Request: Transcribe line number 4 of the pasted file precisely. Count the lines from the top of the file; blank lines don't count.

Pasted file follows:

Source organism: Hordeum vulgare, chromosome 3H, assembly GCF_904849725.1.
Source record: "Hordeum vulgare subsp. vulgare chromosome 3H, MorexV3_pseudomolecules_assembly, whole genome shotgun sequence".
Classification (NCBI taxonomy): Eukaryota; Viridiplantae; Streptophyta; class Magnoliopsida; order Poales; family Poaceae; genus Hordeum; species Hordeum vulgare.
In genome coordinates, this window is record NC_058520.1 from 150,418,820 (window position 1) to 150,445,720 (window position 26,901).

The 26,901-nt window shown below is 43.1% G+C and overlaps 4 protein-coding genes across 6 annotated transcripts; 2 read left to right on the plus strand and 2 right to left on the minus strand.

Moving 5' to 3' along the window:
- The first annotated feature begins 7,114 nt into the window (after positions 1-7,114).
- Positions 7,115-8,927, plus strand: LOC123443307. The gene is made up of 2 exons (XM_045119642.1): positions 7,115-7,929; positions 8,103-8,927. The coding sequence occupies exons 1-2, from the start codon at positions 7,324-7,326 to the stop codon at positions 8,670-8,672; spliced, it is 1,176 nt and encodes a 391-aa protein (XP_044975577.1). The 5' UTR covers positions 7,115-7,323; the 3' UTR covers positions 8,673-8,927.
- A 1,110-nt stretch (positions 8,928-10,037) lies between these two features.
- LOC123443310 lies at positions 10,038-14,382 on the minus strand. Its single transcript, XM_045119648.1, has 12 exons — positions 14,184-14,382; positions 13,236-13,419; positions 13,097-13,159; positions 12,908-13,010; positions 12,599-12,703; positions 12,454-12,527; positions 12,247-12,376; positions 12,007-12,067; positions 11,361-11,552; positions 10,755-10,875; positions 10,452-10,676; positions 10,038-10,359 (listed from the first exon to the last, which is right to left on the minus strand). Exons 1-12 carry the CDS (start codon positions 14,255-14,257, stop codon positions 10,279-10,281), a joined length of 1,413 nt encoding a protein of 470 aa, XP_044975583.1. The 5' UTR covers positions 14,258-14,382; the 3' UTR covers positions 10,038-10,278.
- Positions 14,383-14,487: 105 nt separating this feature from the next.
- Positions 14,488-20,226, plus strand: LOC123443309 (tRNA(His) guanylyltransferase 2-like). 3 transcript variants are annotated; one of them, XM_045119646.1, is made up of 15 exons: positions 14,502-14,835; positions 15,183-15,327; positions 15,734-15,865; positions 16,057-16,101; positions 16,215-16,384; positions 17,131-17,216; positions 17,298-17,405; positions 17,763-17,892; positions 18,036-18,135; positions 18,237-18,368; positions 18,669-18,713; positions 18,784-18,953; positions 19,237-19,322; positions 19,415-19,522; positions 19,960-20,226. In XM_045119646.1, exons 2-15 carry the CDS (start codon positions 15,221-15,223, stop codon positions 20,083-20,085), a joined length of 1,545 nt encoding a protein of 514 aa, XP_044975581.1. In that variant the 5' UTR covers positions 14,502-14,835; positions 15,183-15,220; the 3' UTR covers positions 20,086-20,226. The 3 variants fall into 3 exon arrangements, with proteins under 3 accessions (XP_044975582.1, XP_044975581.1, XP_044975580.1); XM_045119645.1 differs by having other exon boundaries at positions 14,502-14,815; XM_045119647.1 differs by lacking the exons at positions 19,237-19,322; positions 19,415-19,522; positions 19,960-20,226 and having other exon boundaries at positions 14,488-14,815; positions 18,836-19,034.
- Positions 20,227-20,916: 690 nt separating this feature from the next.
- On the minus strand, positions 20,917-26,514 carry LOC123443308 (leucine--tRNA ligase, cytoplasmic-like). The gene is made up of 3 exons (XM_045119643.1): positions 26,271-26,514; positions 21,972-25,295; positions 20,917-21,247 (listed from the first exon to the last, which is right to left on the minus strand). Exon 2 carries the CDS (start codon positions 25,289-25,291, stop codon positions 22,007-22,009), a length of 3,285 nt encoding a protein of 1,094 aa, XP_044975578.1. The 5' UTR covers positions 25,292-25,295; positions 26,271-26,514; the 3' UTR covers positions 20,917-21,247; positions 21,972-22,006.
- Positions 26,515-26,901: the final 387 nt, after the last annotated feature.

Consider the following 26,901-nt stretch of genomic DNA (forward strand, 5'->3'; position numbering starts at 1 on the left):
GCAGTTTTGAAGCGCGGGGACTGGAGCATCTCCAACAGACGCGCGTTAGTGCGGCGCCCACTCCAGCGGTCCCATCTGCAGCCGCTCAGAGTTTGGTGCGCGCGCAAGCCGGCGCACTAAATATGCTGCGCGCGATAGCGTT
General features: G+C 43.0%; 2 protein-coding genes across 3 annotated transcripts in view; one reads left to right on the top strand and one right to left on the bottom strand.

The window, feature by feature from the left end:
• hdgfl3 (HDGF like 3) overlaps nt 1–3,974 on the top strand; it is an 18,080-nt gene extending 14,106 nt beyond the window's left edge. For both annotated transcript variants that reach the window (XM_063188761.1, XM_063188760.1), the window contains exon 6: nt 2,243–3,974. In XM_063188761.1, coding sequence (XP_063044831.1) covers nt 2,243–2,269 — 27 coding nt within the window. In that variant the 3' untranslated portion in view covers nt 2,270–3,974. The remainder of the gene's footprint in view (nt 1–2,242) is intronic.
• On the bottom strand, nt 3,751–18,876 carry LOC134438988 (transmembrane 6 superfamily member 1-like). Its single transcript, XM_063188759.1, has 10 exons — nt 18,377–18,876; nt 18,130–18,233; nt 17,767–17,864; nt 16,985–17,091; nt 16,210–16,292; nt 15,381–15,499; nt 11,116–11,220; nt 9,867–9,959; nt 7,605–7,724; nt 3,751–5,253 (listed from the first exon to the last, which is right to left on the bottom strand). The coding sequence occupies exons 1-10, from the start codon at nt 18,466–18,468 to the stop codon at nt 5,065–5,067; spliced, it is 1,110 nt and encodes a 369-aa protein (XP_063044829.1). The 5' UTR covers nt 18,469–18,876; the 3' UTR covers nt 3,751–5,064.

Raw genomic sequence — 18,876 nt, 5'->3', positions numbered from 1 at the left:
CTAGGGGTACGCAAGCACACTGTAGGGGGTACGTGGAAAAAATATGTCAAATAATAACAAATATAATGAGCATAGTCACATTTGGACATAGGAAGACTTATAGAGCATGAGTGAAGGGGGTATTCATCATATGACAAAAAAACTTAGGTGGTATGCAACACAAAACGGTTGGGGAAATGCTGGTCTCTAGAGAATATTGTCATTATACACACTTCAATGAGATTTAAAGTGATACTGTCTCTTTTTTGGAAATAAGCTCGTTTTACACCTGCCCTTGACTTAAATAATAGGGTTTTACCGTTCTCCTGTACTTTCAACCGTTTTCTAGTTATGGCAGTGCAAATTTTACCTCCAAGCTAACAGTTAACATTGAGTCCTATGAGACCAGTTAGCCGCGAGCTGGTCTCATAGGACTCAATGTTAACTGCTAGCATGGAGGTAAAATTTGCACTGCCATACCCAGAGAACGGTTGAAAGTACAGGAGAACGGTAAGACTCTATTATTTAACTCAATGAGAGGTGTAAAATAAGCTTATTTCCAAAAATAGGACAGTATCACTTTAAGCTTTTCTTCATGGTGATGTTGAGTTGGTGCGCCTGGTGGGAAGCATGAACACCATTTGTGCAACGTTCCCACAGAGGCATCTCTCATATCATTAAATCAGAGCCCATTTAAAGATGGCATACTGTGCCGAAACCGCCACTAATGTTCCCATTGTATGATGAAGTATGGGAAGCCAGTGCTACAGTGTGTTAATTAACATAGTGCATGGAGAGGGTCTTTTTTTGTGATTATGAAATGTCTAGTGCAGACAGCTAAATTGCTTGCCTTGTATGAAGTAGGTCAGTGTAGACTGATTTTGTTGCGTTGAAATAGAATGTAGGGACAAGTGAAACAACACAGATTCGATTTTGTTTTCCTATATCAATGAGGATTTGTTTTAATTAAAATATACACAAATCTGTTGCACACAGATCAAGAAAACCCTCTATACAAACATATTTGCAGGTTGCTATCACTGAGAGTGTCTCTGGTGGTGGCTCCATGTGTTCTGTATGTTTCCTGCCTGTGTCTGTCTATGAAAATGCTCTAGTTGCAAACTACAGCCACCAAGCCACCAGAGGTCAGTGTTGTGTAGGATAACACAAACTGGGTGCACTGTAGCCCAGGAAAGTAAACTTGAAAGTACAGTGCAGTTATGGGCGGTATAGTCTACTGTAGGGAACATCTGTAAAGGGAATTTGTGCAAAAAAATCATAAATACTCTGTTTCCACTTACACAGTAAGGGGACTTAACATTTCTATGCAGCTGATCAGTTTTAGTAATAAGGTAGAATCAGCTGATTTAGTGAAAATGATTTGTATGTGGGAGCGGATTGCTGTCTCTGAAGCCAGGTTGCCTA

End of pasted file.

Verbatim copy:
In genome coordinates, this window is record NC_058520.1 from 150,418,820 (window position 1) to 150,445,720 (window position 26,901).